The Science Fiction genre is one in which just about anything can happen. The writer’s only limit is their own imagination, and their ability to make it seem the least bit plausible and a good story. However, science fiction writers, like most other writers, are expected to create by following a certain set of rules. There are dozens of these rules out there, some written, most unspoken. Sometimes breaking these science fiction taboos is the best way to create truly engaging and fascination stories. Why stay in a box when you can fly?
So what is a Taboo anyway? Merriam-Webster.Com defines Taboo as forbidden to profane use or contact because of what are held to be dangerous supernatural powers; banned on grounds of morality or taste; banned as constituting a risk.
Read that again…. “Forbidden” because of “dangerous supernatural powers”, banned because of morality or taste, banned because it’s risky. Forgive me if I’m off-base here but doesn’t taking risks make life even more exciting? What good is morality if you can’t test it? And “supernatural” is just another word for something we can’t explain scientifically. Maybe it’s just the rebel in me, but that sounds like some seriously good story material right there.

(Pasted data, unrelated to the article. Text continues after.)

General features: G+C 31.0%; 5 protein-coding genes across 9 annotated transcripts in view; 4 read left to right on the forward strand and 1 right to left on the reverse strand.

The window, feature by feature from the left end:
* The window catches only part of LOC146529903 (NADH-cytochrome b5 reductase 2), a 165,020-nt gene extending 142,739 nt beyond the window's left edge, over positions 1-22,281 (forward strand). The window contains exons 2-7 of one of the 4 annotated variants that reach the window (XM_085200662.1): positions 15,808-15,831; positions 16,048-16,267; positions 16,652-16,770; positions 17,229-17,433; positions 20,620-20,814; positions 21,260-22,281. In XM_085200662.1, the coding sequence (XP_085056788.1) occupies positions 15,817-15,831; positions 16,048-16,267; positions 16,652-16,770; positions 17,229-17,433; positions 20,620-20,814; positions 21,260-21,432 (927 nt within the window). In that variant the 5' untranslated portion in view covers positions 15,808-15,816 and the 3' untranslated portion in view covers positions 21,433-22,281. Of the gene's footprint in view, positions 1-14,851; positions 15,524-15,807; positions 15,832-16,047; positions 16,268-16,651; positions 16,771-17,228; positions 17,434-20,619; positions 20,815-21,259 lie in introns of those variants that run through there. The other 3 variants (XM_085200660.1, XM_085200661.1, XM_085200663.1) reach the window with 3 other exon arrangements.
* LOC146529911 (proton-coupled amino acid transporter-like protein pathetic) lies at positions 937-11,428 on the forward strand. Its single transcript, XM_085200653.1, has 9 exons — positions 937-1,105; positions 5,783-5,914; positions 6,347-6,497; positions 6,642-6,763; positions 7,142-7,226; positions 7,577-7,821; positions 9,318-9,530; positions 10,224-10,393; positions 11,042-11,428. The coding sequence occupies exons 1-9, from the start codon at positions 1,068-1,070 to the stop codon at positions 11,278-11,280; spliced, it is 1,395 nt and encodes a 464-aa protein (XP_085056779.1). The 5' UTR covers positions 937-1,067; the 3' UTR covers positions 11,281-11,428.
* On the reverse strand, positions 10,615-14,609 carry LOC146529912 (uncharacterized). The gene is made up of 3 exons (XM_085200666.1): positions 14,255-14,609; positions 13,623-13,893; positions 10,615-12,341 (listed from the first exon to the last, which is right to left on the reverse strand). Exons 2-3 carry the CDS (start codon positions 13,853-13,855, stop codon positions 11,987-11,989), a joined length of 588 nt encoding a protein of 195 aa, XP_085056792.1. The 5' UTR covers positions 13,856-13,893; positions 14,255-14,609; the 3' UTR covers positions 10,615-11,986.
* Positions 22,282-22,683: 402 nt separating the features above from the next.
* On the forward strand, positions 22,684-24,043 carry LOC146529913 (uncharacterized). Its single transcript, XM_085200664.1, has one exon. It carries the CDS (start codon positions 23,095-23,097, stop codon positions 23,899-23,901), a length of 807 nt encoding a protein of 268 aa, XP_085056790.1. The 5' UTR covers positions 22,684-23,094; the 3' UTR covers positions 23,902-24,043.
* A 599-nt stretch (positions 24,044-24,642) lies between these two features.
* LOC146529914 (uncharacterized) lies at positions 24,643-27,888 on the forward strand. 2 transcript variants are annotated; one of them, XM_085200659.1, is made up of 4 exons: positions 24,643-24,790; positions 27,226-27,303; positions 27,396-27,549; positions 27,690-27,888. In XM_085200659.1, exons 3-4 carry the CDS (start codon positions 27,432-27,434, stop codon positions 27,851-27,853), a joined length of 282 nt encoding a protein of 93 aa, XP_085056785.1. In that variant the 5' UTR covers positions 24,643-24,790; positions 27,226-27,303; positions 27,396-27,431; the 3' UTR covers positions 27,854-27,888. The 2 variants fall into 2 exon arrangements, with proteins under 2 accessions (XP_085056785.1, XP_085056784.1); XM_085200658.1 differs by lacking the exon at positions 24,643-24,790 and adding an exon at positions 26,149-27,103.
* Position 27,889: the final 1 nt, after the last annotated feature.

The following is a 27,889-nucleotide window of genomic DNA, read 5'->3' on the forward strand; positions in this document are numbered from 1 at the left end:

Here is the first of 8 Science Fiction Taboos Writers Should Break
Science Fiction Is Supposed To Be Real
According to the experts, Science Fiction is supposed to be plausible, realistic, possible, and it is supposed to be convincing. A Science Fiction story is not supposed to ask a reader to consent to something that is far beyond the realms of reality and clearly impossible without a lot of convincing explanation.
Here’s why I think this science fiction taboo needs to be broken. If Science Fiction were real, it wouldn’t be fiction. Any significantly advanced science will appear as fantastical magic to an equally underdeveloped society.
Imagine an ancient Egyptian seeing an airplane. They might very well mistake it for their great god Horus, who often took the form of a great Hawk. What to us is simple science would look to them as fantastical magic only a god could command.
By limiting us to making Science Fiction “real” and “plausible” we limit the extent to which we can use our imagination. Some might say keeping it within the realm of plausibility forces us to use our imaginations even more. I say why not really test your imagination and make it so outrageously outside the realm of all plausibility, possibility and reality that it defies all explanation by our limited mortal minds.
What do you think? Is it okay to make Science Fiction so outrageously out the realm of all plausibility or do we need to limit how imaginative we get and keep it in the realm of believability?
I’d love to hear your thoughts. You can leave leave a comment here…